Aromatic-Exfoliated Transition Metal Dichalcogenides: Implications for Inherent Electrochemistry and Hydrogen Evolution
- Shu Min Tan, Zdeněk Sofer, Jan Luxa, Martin Pumera*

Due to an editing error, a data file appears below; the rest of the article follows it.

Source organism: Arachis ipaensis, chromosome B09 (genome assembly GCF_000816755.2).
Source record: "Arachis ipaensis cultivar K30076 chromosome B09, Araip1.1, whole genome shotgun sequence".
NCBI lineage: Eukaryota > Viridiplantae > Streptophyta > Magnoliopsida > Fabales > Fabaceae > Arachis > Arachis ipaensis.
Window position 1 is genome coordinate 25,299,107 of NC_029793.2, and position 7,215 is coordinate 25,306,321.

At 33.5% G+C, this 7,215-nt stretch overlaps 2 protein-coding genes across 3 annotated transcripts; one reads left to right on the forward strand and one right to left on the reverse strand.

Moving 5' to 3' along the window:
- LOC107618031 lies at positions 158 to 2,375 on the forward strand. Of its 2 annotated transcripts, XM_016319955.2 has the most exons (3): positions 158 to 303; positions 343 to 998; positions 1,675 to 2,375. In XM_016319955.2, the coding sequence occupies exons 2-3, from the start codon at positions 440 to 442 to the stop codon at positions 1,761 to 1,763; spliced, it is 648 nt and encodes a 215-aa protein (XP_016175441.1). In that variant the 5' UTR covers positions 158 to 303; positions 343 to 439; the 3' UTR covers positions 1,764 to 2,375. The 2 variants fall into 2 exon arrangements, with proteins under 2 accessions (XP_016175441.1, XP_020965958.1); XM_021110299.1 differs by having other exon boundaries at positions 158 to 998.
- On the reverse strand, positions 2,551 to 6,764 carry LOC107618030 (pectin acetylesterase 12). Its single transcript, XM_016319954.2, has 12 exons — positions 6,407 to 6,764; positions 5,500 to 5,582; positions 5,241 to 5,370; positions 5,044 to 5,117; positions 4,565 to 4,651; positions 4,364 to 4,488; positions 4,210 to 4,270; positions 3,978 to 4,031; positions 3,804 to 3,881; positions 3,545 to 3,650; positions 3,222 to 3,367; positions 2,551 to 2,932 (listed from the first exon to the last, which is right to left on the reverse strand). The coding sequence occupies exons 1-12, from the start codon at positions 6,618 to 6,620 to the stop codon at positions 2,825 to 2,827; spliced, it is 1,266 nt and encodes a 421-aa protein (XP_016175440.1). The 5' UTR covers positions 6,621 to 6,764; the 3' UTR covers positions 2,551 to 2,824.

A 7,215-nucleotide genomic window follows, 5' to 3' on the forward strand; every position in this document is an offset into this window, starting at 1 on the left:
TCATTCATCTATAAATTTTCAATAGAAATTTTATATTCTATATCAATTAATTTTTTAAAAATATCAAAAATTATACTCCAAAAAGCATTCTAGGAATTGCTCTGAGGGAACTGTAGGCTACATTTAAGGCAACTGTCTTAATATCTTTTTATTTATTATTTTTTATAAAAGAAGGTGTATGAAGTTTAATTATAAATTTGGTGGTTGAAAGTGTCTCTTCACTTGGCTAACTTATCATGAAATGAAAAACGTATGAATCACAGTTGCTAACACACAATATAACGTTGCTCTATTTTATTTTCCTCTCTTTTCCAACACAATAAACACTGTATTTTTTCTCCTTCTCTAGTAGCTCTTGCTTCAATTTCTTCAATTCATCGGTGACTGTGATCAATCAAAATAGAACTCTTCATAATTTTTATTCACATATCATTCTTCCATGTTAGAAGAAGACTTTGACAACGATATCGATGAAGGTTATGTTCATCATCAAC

In the face of rising energy demand and depleting energy resources, energy sustainability has proven to be a formidable environmental and economic challenge, and the search for environmentally friendly energy sources is exigent. To this end, much research has been focused on improving the efficiency of the hydrogen evolution reaction (HER), which generates hydrogen gas, a renewable source of energy carrier. To resolve the steep cost issue of employing Pt, transition metal dichalcogenides (TMDs) have been proposed as emerging HER electrocatalysts, among other electrochemical applications. As the exfoliated TMD exhibits properties distinct from the bulk material, it is prudent to investigate the exfoliation procedure with specific regard to the employed intercalant. Here, we prepared exfoliated MoS2, MoSe2, WS2, and WSe2 from their bulk counterparts using aromatic intercalants, i.e. phenyllithium, sodium naphthalenide, and sodium anthracenide, and characterized them using scanning electron microscopy (SEM), Raman spectroscopy, methylene blue surface area measurement, and X-ray photoelectron spectroscopy (XPS). Voltammetric investigations were performed to examine the effects of different intercalants on the electrochemical sensing capability and HER catalytic efficiency of these TMDs. Our findings establish both advantageous and detrimental impacts of altering the intercalant on the electrochemical performances of TMDs upon exfoliation, depending on the intended application of their electrochemistry.
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